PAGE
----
Labor and the Class Idea in the United States and Canada
(Cambridge University Press, 2018)
[For a sample of the book, click here]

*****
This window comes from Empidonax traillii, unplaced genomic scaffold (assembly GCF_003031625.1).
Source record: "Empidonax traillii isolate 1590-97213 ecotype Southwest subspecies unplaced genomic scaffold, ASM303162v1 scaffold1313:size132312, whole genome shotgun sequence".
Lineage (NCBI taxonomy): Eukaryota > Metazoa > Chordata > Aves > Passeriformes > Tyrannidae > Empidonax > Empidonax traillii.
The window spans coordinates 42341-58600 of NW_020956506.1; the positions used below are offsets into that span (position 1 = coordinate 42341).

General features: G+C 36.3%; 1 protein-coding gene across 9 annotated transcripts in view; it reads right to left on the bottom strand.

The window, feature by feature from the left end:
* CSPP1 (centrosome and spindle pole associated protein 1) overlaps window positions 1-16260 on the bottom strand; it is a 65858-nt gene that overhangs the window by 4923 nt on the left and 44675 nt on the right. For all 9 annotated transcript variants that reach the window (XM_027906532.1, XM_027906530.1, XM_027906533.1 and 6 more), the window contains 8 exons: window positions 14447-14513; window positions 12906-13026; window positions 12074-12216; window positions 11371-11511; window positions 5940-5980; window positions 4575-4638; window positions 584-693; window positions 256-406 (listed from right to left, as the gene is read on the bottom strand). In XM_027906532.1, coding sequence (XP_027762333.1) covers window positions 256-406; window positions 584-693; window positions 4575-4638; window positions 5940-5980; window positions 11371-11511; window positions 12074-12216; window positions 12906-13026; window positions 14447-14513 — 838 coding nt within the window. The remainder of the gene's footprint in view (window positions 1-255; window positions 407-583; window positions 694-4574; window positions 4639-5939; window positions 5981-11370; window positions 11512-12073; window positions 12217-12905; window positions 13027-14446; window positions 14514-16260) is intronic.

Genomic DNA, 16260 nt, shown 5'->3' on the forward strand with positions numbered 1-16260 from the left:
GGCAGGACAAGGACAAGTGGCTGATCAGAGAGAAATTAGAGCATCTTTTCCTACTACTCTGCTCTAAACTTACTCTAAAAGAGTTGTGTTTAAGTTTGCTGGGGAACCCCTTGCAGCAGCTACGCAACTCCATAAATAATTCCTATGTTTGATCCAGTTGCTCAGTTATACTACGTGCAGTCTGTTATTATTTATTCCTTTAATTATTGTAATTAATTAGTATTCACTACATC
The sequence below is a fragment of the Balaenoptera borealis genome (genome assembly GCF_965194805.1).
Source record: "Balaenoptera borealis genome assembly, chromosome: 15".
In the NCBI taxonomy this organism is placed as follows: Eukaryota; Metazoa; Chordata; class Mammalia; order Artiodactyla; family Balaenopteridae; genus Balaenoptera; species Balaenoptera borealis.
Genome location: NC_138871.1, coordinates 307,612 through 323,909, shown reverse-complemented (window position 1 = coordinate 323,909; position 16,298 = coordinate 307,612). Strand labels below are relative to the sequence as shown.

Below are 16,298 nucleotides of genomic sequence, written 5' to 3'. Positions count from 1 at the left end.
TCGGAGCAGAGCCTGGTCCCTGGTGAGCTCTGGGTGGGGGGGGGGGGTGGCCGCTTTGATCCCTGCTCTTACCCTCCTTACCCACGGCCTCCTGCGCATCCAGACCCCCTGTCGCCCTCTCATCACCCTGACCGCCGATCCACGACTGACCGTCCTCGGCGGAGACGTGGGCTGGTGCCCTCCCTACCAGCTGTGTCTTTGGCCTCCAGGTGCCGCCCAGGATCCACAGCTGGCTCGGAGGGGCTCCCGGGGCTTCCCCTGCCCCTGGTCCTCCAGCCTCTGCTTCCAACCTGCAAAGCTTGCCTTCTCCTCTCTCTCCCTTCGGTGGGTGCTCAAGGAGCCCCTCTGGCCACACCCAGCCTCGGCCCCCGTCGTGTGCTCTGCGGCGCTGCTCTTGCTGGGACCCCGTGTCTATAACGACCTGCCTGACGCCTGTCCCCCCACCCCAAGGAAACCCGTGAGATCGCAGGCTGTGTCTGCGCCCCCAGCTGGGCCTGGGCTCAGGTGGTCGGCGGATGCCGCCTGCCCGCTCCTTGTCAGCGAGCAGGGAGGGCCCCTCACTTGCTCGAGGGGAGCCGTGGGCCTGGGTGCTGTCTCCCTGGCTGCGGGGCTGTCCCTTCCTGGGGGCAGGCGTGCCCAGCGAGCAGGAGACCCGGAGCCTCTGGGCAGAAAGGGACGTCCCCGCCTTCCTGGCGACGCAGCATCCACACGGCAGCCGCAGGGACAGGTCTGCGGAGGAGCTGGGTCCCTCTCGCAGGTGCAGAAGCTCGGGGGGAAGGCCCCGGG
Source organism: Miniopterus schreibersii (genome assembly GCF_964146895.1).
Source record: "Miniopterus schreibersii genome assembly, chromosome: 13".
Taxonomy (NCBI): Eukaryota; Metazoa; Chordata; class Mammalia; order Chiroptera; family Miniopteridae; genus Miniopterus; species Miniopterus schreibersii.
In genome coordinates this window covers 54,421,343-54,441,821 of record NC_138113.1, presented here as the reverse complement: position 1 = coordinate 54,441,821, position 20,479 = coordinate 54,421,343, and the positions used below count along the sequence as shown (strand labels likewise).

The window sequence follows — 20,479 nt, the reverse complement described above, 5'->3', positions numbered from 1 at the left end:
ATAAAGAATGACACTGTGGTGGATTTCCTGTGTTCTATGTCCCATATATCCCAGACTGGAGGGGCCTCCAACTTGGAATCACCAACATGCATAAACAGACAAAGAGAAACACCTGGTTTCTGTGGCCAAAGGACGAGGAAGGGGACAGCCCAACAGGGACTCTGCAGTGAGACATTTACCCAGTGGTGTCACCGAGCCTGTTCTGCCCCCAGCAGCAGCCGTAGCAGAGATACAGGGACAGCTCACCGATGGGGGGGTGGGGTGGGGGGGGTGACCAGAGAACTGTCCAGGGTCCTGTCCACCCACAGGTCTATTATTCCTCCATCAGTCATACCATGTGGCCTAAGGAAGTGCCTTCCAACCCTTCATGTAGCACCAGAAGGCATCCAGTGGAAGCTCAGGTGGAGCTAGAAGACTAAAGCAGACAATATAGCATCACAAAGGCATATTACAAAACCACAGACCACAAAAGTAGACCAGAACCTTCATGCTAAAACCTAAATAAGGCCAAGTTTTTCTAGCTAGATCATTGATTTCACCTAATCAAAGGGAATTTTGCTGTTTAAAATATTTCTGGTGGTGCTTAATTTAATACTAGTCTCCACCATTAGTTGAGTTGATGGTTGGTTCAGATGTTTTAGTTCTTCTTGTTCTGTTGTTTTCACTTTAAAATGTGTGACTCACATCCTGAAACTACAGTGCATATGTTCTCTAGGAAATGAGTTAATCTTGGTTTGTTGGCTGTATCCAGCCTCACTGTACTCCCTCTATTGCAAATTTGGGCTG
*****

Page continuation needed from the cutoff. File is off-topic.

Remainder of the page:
Why are unions weaker in the United States than in Canada, despite the two countries’ socioeconomic similarities? Many view this crossborder distinction as a by-product of longstanding differences in political cultures and institutions. However, using detailed archival and statistical data, I find that this divergence is relatively recent, the result of different ruling-party responses to working-class upsurge in both countries during the Great Depression and World War II. In Canada, a hostile state response led to labor being incorporated as a class representative. In the United States, a co-optive state response led to labor being incorporated as an interest group. This embedded the“class idea” – the idea of class as a salient, legitimate political category –more deeply in Canadian policies, institutions, and practices than in the United States. I illustrate this through comparative studies of party–class relations, the effects of postwar Red Scares, and labor policy divergence. In each case, different patterns of political incorporation enabled or constrained labor’s legitimacy and organizational capacity in different ways. Canadian labor’s role as a class representative legitimized it and expanded its organizational capacity, while US labor’s role as an interest group delegitimized it and undermined its organizational capacity. As a result, union density remained more stable in Canada, but collapsed in the United States.